How Fitness is Improving the Mental Health of Children at One Cleveland Gym
It’s well-known that there’s a link between fitness and improved mental health. Jacqui Lingler, a CrossFit and yoga certified instructor at GrooveRyde in Cleveland, is putting this knowledge to work, using a kids fitness class to get children dealing with symptoms of anxiety and depression moving.
The big picture: The pandemic has been called the “tip of the iceberg” for the state of mental health in children today. Social restrictions connected to COVID-19 measures have kept children away from routines of friends, families, and classrooms – things that are integral in development.
- “When kids are in a more virtual environment, it’s a disservice… not being able to have these formative, developmental years to work through these things,” says Lingler, who has a history working in the research side of child and adolescent psychiatry.
- “Plus, just being challenged and learning how to not only be successful but how to fail and work through that. Failures are just as important as successes,” she continues. “You can get that academically, virtually, but it’s harder… interpersonally and learning how to communicate with peers.”
How fitness is changing the game: Dr. Nora McNamara, a child psychiatrist at University Hospitals in Cleveland, will sometimes prescribe Lingler’s class to patients struggling with depression, anxiety, or symptoms.
- “What we’ve come to find out is that often, it’s not just medication or therapy as the comprehensive line of treatment for kids, especially for depression and anxiety,” Lingler says.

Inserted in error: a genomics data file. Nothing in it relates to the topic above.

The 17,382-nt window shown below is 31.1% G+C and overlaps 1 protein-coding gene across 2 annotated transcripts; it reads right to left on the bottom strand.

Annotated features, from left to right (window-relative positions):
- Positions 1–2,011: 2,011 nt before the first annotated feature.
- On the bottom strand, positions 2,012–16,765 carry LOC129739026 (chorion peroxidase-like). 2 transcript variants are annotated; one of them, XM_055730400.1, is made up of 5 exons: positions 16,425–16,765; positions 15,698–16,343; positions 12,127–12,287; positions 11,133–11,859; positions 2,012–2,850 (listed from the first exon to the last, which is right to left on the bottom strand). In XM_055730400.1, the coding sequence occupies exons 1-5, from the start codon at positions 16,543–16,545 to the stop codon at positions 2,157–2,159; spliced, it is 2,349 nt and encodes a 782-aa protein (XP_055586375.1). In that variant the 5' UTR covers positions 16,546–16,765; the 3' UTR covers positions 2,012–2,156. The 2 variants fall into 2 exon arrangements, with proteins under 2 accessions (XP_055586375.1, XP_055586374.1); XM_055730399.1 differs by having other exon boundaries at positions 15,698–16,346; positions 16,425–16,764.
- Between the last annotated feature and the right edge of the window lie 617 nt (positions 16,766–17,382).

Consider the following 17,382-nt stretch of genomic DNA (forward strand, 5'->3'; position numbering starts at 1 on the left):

- “There are other behavioral things, like getting in movement and fitness in an environment that is supportive and safe so that kids can begin to understand that they can be successful when challenged, that it’s good to move. It’s not just a physical benefit. It’s a mental health benefit of introducing fitness into the holistic treatment of a child,” she explains.
Children prescribed and interested in the fitness class are welcomed into Lingler’s class, where she makes fitness fun, teaching kids to move functionally, meet their challenges head-on, and helping pull them out of a pandemic funk.
- “Because of the fundamentals of CrossFit, that it’s constantly varied, and that it can be modified for any physical body – any person, any age – it’s a low-hanging fruit,” Lingler says. “As a CrossFit-certified coach, you are trained to have tools in your back pocket to meet the kid, athlete, or class where they are.”
- “In other things, like soccer or baseball, you have an ultimate goal, or you’re learning a skill that is specific to the sport – CrossFit spans so many different things.”
The bottom line: Fitness is working. Lingler says while there’s been an increase of kids coming to her classes in the past 18 months – attributed partly to the fact that gyms reopened before organized sports and classrooms – she’s seeing improvements.
- “We hear that a kid’s sleep is better, or their mood is better improved,” Lingler says. “I like it when I see the kids come at first, and they’re kind of reluctant and a little unsure and then, as they come, they’re excited about coming.
- She adds: “The biggest litmus test to me is when the kids start inviting their friends or siblings to come. That’s the real message. They’re telling others they like it and getting excited about it.”
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